With lives literally on the line, circumstances forced McChrystal's Joint Special Operations Task Force walks through some radical changes. But as much as this book takes place during a war, it's not a story about a war. It's a story that traces Frederick Winslow Taylor's legacy and impact on the way we think about operational efficiency. It's about the radical restructuring of communications in a siloed organization. It distinguishes the "complex" and the "complicated," and explains the different forces those two concepts exert on organizations. Readers will note many themes that resonate with open organization thinking—like resilience thinking, the OODA loop, systems thinking, and empowered execution in leadership.
Perhaps most importantly, you'll see more than discourse and discussion on these topics. You'll get to see an example of a highly siloed organization successfuly changing its culture and embracing a more transparent and "organic" system of organization that fostered success.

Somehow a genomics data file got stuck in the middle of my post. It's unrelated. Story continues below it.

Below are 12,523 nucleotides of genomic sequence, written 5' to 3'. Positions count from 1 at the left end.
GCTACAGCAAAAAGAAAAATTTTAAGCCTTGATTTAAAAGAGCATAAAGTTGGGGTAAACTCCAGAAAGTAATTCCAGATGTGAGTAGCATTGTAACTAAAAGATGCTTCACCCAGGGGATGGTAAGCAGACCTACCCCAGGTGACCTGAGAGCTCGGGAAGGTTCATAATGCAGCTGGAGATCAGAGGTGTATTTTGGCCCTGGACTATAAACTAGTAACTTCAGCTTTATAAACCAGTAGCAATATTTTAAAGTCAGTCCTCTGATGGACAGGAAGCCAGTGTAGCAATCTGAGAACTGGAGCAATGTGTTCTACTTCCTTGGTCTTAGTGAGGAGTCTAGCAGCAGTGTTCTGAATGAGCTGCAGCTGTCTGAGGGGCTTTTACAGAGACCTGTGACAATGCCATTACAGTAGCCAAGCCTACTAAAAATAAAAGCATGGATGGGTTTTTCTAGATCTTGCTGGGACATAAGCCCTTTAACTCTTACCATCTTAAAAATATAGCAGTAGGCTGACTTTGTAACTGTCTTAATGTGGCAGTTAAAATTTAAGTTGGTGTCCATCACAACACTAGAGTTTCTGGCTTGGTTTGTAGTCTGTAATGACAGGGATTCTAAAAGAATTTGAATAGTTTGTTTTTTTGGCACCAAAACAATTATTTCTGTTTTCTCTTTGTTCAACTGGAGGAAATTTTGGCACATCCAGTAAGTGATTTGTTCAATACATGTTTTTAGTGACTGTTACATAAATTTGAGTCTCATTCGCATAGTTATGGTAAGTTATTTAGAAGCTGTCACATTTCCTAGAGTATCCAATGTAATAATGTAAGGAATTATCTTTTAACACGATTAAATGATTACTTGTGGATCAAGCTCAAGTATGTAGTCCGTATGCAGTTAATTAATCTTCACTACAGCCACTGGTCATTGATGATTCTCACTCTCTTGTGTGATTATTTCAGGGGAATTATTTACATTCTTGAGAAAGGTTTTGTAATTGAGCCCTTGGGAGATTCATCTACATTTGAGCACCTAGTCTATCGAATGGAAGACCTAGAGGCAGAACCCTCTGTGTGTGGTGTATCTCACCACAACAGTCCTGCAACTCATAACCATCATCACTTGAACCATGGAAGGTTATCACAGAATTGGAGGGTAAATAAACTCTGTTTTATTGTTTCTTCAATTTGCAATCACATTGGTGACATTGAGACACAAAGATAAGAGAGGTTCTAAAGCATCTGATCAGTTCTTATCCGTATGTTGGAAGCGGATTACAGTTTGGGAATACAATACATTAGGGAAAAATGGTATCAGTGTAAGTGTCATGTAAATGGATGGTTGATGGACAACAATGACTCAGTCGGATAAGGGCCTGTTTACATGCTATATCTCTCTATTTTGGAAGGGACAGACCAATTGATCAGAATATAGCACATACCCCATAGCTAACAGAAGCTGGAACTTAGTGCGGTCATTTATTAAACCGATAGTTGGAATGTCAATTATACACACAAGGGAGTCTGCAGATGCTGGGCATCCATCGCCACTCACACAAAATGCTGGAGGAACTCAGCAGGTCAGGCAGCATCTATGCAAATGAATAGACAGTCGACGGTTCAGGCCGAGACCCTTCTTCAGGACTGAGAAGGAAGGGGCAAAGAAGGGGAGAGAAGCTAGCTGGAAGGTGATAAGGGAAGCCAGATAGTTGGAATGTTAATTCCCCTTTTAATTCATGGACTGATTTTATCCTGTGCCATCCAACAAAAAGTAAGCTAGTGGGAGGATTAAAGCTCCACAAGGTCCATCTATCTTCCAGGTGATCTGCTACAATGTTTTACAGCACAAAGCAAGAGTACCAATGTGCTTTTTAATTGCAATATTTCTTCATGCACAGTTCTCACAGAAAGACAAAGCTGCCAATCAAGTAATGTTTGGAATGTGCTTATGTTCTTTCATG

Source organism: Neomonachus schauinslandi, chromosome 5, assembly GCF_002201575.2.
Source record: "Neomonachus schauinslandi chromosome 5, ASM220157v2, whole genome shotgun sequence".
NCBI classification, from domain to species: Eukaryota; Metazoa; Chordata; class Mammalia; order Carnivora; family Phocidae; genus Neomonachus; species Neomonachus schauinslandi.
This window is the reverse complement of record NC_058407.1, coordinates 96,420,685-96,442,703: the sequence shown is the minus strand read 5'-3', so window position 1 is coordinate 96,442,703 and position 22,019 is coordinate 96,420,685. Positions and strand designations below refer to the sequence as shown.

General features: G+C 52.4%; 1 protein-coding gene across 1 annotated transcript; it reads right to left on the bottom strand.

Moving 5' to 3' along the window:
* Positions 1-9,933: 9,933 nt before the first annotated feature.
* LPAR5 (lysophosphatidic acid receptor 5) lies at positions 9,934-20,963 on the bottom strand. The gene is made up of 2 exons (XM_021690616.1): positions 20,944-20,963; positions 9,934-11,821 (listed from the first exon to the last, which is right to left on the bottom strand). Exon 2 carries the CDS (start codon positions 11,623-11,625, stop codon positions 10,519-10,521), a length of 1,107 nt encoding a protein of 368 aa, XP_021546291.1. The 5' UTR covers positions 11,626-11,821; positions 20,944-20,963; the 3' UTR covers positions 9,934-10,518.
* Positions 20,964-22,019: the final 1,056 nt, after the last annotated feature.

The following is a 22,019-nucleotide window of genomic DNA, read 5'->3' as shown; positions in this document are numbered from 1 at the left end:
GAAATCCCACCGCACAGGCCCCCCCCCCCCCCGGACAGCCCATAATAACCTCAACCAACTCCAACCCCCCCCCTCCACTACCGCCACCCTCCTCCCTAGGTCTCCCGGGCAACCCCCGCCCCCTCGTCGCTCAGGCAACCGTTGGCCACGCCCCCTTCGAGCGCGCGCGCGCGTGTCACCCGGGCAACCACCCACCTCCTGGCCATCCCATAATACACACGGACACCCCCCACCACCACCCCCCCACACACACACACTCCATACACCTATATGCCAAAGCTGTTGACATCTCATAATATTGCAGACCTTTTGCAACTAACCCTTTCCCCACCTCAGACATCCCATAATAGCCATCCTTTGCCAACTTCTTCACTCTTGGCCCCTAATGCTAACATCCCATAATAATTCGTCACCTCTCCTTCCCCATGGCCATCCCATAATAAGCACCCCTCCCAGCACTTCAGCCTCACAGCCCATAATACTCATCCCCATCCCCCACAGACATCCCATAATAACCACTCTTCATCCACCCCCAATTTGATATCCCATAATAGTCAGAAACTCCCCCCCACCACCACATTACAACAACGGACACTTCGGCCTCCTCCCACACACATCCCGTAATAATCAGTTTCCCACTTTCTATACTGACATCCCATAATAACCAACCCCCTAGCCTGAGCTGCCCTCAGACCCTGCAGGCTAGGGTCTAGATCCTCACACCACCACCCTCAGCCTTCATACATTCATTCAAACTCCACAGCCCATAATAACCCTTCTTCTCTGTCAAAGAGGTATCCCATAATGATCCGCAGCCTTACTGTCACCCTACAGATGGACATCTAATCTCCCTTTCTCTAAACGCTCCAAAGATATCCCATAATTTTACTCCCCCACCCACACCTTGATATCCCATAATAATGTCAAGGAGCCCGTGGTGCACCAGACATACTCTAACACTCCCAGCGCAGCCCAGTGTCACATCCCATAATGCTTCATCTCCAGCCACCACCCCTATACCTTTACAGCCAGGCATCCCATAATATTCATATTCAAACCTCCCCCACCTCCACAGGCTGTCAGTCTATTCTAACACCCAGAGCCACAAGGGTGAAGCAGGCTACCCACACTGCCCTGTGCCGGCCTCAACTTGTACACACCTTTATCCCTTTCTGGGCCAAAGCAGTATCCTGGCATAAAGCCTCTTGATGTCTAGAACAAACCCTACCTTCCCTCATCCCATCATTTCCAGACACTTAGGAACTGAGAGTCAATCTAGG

by Dave Gray (recommended by Angela Roberstson)
When I read this book's title, the word "liminal" throws me every time. I think "limit." But as Dave Gray patiently explains, "The word liminal comes from the Latin root limen, which means threshold." Gray shares his perspective on ways that readers can push past the boundaries of our thinking to become more creative, impactul leaders.
I love how Gray quickly explains how beliefs impact our lives. We can reframe beliefs, he says, if we're willing to stop clinging to them. The concise text means that you can read and reread this book as you work to implement the practices for enacting change that Gray provides.
The book is divided into two parts: Principles and Practices. After describing each of the six principles and nine practices, Gray offers a short exercise you can complete. Throughout the book are also great visuals and quotes to ensure you're staying engaged.
Read this book if you're looking for fresh ideas about how to manage change.
Orbiting the Giant Hairball
by Gordon MacKenzie (recommended by Allison Matlack)